UNION, N.J. — At high schools across America, senior night is bittersweet even in the best of times. This year, it became just another milestone, alongside senior proms and graduation ceremonies, erased from the calendar by the coronavirus pandemic.
The exceptional few graduating seniors will get to continue their athletic careers in college. The majority will not. For them, senior night is often a powerful mix of memories, achievements and friendships, a final hour or two to cap years invested in competitive athletics.
But how do you celebrate a final season that never happened?
“Every high school kid looks forward to their senior year being the best one out of all four,” said Andrew Sanborn, the starting quarterback at Union High School in New Jersey, who was looking forward to one more baseball season before heading off to play college football.
His baseball season, like so many others, was canceled before opening day.
“It was going great in the beginning of the year,” he said, “but then everything took a turn for the worse.”
At Union High, a school serving a diverse student body within a tangle of highways just west of New York City, the athletic department was determined to salute its seniors as it always had done.
To do it, they invited the players to the school on an evening in late May to celebrate the athletes whose last chance to compete was sooner than they expected; to give teammates the opportunity to gather one last time; to talk about what had been achieved even as so much had been lost.
The teenagers shouted out the windows of cars as they pulled into the parking lot — greetings, whoops and pure squeals of joy shared between teammates who had not seen one another in person for weeks.
Organizers were resourceful in an era of social distancing. Set up as a drive-in affair, Union’s senior night was held alongside the school’s stadium. When student-athletes were out of their cars, a fence divided them from the adults. Moms and dads, who tagged along, reminded them and their friends to stay six feet apart. Coaches did the same.
“You’re too close,” rang out in the dusk during a fireworks display.
It was hard to look ahead. For some, it was worse to look back.
Marshaan Ebuenga-Smith, an honors student and the captain of the volleyball and track and field teams, wants to become a heart surgeon. She is off to the University of Delaware, where she hopes to join the Blue Hens track team.
But first she had to endure a harrowing couple of weeks after both her parents tested positive for the coronavirus. Her mother’s case of Covid-19, the disease caused by the virus, was severe enough that she needed to be hospitalized. She has since recovered.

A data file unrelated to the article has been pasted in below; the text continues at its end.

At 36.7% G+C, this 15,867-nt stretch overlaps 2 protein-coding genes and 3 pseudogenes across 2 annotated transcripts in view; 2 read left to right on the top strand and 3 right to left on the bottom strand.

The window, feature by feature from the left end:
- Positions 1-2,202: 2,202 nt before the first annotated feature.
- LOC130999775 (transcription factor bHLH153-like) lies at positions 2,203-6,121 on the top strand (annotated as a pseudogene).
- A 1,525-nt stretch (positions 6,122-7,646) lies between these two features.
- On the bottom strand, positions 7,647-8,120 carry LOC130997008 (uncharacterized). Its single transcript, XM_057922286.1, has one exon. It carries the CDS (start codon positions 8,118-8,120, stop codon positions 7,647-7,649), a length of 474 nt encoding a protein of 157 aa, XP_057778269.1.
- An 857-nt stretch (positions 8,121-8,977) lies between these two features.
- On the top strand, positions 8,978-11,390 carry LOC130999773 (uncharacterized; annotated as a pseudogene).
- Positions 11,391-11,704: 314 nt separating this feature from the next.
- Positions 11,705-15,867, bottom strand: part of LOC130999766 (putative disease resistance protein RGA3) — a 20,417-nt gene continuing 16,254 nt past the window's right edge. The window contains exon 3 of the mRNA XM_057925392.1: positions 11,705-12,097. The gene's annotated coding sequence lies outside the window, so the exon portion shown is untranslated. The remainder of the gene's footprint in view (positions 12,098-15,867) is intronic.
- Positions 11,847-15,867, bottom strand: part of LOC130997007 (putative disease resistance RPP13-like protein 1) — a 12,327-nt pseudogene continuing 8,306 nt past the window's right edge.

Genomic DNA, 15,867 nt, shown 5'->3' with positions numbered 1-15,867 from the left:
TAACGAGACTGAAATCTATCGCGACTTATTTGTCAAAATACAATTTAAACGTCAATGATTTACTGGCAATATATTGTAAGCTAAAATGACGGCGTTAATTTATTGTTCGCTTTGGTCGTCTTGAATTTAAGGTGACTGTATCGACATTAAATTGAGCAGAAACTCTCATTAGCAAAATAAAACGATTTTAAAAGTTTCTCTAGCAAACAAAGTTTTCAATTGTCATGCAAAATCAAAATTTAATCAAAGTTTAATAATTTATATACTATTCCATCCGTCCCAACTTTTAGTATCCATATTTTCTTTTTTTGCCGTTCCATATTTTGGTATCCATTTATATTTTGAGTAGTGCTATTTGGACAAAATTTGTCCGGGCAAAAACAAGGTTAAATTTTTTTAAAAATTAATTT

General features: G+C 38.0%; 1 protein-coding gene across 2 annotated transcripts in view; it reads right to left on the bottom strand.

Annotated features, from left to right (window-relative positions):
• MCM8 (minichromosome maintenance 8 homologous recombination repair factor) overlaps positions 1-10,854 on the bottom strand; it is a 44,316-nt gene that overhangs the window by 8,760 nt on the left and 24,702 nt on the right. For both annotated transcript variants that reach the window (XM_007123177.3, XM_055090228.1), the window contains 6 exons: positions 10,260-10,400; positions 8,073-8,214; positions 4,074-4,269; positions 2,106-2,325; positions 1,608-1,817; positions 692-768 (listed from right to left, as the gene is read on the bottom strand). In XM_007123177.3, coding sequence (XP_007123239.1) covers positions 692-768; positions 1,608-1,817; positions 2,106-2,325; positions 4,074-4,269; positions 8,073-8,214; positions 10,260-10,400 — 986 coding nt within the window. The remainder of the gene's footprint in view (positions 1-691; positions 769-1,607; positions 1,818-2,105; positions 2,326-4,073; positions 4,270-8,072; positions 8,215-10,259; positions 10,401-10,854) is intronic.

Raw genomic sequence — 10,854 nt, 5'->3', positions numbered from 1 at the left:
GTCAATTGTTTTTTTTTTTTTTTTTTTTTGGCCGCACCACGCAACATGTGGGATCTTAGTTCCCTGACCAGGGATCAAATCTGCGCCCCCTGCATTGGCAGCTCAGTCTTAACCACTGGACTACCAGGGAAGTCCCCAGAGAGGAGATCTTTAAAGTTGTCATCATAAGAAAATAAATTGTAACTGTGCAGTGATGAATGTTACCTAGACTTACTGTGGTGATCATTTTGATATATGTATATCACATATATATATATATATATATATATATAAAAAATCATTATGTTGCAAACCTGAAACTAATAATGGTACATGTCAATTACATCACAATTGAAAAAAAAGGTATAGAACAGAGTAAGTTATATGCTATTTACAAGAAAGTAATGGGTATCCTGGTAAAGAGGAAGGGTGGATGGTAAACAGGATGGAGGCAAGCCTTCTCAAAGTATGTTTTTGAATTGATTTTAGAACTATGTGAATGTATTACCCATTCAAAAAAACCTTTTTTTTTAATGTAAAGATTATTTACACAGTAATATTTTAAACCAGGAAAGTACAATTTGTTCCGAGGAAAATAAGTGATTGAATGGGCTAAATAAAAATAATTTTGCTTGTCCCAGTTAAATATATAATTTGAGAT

Those nerve-racking months behind her, Ebuenga-Smith said she was grateful for a last chance to see her teammates.
“Not being able to spend the last moments with my class and friends is very heartbreaking due to knowing we will most likely never see each other again,” she said. “We all dreamed of the day we would throw our graduation caps in the air and say we made it with each other, but it has been taken away.”
This was the year Union’s track and field team expected to ascend to the top spot in the national rankings. Union was No. 2 when the national meet was canceled by the pandemic. Instead many Union athletes have been left to stay in shape by squeezing through a hole in the stadium’s fence and working out on the track, even though it is officially closed as a precaution.
“We were set to win it all,” said Brian J. Kwarteng, the senior class president, who plans to enroll at Tufts University, where he will compete in the 400-meter hurdles for the Jumbos.
For Elizabeth Arias, the pandemic and its effects have been important preparation for college and beyond. She was a four-year starter in softball and an avid reader. She thinks Benjamin Franklin was a wise man when he said, “Change is the only constant in life.”
“How has Covid transformed my senior year is quite simple,” she said. “It’s showed me that whether we like it or not we are all going to go through change, and it’s up to us to accept it and decide how we will move forward with it.”